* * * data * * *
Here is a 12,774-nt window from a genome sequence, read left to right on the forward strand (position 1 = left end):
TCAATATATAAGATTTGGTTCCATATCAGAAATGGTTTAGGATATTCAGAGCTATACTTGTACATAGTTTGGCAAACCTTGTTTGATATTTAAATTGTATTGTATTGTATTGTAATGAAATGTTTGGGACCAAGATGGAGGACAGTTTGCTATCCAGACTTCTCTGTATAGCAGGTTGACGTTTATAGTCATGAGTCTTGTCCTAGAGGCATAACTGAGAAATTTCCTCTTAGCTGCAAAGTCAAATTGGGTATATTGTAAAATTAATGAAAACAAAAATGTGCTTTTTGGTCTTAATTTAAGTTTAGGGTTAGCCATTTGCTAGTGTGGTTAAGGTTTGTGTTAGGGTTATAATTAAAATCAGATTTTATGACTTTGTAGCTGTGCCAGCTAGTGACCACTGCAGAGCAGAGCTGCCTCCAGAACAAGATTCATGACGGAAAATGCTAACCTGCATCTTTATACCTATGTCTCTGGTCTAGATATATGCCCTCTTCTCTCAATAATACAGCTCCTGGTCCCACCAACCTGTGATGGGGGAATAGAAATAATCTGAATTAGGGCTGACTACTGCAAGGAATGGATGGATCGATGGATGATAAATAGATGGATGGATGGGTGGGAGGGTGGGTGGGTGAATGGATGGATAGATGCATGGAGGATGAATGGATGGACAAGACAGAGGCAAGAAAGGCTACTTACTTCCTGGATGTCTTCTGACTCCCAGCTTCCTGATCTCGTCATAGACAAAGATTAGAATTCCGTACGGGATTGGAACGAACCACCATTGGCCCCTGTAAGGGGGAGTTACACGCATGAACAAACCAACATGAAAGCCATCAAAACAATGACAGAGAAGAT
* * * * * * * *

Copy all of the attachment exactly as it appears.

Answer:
Here is a 12,774-nt window from a genome sequence, read left to right on the forward strand (position 1 = left end):
TCAATATATAAGATTTGGTTCCATATCAGAAATGGTTTAGGATATTCAGAGCTATACTTGTACATAGTTTGGCAAACCTTGTTTGATATTTAAATTGTATTGTATTGTATTGTAATGAAATGTTTGGGACCAAGATGGAGGACAGTTTGCTATCCAGACTTCTCTGTATAGCAGGTTGACGTTTATAGTCATGAGTCTTGTCCTAGAGGCATAACTGAGAAATTTCCTCTTAGCTGCAAAGTCAAATTGGGTATATTGTAAAATTAATGAAAACAAAAATGTGCTTTTTGGTCTTAATTTAAGTTTAGGGTTAGCCATTTGCTAGTGTGGTTAAGGTTTGTGTTAGGGTTATAATTAAAATCAGATTTTATGACTTTGTAGCTGTGCCAGCTAGTGACCACTGCAGAGCAGAGCTGCCTCCAGAACAAGATTCATGACGGAAAATGCTAACCTGCATCTTTATACCTATGTCTCTGGTCTAGATATATGCCCTCTTCTCTCAATAATACAGCTCCTGGTCCCACCAACCTGTGATGGGGGAATAGAAATAATCTGAATTAGGGCTGACTACTGCAAGGAATGGATGGATCGATGGATGATAAATAGATGGATGGATGGGTGGGAGGGTGGGTGGGTGAATGGATGGATAGATGCATGGAGGATGAATGGATGGACAAGACAGAGGCAAGAAAGGCTACTTACTTCCTGGATGTCTTCTGACTCCCAGCTTCCTGATCTCGTCATAGACAAAGATTAGAATTCCGTACGGGATTGGAACGAACCACCATTGGCCCCTGTAAGGGGGAGTTACACGCATGAACAAACCAACATGAAAGCCATCAAAACAATGACAGAGAAGAT